The FDA Warns About Laparoscopic Morcellators
To get rid of cancerous or benign tissue or tumors, surgeons typically perform two morcellation techniques including: laparoscopic and hysteroscopic procedures. Each surgery uses a specific device designated by manufacturers. Hysteroscopic morcellators are made with tissue traps or collecting pockets that capture any dismantled tissues that is then transferred to the proper doctors for testing. There has been no significant study to suggest that it increases the likelihood of cancer.
Conversely, The FDA does warn about laparoscopic procedures as it does not contain any collecting apparatus to gather the dispersed tissue. This “open morcellation” is a technique in which surgeons insert the tiny blades into a small incision made in the abdomen to then shred and remove the tissue. Still, as the “open” suggests, the exposed environment allows the tissue to spread around into the abdominal and pelvic cavity. This is where a majority of morcellators fall.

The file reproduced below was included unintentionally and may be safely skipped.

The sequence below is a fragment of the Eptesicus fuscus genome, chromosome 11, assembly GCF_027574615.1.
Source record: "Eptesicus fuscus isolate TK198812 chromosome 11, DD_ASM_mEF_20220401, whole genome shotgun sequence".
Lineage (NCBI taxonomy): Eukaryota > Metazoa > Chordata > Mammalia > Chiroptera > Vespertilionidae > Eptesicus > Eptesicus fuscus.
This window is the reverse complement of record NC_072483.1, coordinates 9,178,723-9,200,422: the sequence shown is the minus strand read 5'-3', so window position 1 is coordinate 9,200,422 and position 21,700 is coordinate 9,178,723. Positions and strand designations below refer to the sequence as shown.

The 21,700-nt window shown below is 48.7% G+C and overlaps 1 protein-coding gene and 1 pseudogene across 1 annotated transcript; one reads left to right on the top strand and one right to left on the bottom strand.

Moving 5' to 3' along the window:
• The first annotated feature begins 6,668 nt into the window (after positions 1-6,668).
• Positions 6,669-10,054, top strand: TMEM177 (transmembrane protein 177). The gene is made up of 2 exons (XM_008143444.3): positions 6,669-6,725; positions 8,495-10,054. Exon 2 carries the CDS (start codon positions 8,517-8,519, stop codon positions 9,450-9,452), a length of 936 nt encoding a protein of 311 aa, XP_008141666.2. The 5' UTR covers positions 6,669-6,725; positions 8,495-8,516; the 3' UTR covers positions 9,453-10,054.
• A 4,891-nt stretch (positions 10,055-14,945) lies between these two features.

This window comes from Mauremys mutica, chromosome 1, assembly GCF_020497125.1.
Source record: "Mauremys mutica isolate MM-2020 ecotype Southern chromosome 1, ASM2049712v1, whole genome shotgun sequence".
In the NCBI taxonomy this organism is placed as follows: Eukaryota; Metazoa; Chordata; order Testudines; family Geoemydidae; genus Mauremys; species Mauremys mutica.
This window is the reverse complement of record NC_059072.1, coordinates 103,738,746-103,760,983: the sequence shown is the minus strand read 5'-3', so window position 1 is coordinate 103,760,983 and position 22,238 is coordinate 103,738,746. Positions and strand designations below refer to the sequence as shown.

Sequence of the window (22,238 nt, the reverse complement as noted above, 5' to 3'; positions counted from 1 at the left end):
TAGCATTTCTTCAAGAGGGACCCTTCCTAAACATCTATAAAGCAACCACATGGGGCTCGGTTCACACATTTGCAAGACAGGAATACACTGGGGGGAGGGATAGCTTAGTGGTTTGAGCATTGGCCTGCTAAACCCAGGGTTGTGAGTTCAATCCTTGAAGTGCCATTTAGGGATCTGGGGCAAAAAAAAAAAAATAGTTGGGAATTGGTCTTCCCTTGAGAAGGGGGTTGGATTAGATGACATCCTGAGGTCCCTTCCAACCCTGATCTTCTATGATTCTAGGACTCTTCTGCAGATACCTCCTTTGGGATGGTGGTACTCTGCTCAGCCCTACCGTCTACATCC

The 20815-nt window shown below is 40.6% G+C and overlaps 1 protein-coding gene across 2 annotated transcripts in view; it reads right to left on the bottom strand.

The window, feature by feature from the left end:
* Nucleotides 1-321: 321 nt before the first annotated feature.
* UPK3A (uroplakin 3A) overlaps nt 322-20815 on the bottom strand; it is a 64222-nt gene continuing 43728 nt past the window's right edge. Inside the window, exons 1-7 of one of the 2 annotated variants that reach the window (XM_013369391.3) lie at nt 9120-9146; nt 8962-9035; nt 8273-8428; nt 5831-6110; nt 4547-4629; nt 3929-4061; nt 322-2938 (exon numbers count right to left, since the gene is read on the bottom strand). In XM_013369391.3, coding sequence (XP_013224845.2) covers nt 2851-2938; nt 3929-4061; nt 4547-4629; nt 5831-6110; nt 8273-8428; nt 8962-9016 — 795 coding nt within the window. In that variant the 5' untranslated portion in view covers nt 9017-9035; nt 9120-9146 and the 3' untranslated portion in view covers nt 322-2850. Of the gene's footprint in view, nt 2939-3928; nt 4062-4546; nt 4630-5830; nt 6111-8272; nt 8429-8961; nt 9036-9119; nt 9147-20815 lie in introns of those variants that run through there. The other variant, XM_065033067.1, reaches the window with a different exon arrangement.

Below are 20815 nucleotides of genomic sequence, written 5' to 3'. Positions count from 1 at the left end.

On its website, the FDA warns of two new contraindications that are recommended:
- Laparoscopic power morcellators are contraindicated for removal of uterine tissue containing suspected fibroids in patients who are pre- or post-menopausal, or are candidates for en bloc tissue removal (i.e. through the vagina or mini-laparotomy incision). It’s important to note that these groups of women represent the majority of women with fibroids who undergo hysterectomy and myomectomy.
- Laparoscopic power morcellators are contraindicated in gynecologic surgery in which the tissue to be morcellated is known or suspected toc contain malignancy.
Following this indication, they also warn doctors to be aware of the new boxed warning recommended by the FDA that warns about uterine tissue and how it may contain unsuspected cancer. In fact an estimated 1 out of every 350 women who undergo gynecological surgeries have undetected cancer cells within their uterine fibroids. Therefore, with the knowledge that the laparoscopic power morcellators during fibroid surgery may spread cancer, and decrease the long-term survival of patients, this information should be shared with patients when considering surgery with the use of these devices .